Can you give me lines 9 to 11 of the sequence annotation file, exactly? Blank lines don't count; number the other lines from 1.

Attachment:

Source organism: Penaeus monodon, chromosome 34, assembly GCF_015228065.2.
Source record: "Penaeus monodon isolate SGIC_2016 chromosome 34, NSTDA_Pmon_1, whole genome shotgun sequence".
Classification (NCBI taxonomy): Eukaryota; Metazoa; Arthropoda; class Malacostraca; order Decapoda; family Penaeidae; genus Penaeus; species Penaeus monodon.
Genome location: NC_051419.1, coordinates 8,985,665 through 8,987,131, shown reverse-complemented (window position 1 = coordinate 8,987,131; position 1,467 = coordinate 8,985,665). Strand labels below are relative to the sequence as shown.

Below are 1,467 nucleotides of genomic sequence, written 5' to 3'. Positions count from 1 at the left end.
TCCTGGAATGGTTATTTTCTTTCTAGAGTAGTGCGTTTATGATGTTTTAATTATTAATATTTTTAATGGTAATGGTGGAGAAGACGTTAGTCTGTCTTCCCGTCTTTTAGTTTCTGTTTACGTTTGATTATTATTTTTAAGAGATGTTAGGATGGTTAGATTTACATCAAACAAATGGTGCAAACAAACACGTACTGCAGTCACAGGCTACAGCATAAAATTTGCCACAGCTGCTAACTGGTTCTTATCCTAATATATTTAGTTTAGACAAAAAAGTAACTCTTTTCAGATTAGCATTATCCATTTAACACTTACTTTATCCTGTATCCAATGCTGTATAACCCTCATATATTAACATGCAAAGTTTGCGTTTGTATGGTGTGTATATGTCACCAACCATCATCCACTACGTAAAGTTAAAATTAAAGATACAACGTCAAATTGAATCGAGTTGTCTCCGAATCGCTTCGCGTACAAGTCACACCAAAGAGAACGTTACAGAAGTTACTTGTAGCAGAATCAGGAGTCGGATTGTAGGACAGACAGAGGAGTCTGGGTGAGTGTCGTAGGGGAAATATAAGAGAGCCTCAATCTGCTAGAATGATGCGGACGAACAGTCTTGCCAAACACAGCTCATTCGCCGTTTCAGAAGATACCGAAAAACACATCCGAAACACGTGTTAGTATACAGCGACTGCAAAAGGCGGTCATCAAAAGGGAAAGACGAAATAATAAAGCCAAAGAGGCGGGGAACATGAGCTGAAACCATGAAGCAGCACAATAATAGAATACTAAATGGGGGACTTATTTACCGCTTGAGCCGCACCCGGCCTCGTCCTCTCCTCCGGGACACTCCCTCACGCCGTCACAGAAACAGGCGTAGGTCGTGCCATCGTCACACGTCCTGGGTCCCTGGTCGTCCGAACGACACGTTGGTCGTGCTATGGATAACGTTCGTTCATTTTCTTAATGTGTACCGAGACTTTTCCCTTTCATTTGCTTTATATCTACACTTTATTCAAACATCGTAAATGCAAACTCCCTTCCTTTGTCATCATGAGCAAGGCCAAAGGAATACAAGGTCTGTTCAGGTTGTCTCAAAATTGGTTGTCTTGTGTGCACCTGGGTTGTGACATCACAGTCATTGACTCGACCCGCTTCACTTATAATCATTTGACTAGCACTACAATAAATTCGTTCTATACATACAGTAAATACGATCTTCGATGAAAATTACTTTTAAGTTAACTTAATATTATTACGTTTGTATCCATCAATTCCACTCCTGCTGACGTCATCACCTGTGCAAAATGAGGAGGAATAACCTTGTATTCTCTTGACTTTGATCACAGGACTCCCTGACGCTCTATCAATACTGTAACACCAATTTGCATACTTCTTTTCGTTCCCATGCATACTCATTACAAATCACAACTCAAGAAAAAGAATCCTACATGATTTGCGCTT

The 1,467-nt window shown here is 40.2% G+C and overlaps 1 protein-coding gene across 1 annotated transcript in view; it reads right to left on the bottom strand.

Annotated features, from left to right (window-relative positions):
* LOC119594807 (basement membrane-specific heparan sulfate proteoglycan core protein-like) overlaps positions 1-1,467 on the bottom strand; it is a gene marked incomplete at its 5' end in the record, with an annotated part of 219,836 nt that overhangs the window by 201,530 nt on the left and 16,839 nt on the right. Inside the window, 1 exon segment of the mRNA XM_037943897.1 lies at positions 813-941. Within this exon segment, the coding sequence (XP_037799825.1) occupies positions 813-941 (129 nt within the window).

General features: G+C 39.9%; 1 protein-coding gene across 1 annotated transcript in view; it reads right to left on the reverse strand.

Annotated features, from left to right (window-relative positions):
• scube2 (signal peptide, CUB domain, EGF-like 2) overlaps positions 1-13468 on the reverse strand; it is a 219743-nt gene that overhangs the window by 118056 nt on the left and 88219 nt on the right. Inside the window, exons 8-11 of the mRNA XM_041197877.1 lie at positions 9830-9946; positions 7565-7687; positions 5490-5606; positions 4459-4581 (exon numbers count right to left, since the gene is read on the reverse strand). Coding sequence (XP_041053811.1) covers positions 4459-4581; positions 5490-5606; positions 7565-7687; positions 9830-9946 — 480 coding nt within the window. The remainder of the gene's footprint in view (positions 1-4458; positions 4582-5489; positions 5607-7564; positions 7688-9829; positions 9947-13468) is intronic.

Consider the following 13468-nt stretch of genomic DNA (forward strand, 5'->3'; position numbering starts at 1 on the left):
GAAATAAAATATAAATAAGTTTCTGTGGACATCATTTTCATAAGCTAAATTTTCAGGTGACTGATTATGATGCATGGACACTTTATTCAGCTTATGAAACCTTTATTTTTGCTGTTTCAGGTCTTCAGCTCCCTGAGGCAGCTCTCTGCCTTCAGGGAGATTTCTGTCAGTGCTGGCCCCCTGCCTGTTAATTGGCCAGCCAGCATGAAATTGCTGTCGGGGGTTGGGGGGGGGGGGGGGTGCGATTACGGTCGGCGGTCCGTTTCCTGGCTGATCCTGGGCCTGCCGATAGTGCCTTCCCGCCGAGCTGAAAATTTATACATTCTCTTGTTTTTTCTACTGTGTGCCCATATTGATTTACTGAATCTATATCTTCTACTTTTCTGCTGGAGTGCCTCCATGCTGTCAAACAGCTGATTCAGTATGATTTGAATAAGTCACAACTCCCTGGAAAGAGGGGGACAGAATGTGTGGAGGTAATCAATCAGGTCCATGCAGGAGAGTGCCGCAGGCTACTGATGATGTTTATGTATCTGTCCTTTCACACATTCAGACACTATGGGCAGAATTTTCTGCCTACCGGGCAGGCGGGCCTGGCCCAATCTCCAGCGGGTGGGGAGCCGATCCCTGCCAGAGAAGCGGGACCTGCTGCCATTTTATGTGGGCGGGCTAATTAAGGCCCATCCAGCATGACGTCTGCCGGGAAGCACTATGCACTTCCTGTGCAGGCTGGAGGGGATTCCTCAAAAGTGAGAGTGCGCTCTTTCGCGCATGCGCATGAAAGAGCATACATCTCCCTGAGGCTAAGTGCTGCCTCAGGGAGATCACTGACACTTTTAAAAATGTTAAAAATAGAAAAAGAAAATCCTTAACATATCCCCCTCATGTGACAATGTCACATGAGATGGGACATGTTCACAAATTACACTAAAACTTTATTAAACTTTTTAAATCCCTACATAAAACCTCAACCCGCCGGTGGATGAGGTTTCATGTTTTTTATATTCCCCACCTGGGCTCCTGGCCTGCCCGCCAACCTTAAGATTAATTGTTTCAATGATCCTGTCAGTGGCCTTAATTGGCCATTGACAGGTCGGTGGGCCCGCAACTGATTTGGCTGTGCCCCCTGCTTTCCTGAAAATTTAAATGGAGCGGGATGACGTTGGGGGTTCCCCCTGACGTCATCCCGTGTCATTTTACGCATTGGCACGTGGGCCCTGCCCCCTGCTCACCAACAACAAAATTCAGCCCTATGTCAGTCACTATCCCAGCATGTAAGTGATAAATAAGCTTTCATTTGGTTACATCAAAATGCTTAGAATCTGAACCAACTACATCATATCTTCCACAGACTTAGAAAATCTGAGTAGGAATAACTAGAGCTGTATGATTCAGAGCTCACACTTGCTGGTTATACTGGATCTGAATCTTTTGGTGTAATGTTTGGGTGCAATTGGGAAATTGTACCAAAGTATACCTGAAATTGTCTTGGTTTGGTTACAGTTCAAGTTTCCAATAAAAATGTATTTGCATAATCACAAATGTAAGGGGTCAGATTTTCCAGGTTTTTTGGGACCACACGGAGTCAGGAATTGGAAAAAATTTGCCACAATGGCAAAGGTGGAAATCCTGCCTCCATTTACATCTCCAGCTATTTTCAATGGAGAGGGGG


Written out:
* LOC119594807 (basement membrane-specific heparan sulfate proteoglycan core protein-like) overlaps positions 1-1,467 on the bottom strand; it is a gene marked incomplete at its 5' end in the record, with an annotated part of 219,836 nt that overhangs the window by 201,530 nt on the left and 16,839 nt on the right. Inside the window, 1 exon segment of the mRNA XM_037943897.1 lies at positions 813-941. Within this exon segment, the coding sequence (XP_037799825.1) occupies positions 813-941 (129 nt within the window).

General features: G+C 39.9%; 1 protein-coding gene across 1 annotated transcript in view; it reads right to left on the reverse strand.

Annotated features, from left to right (window-relative positions):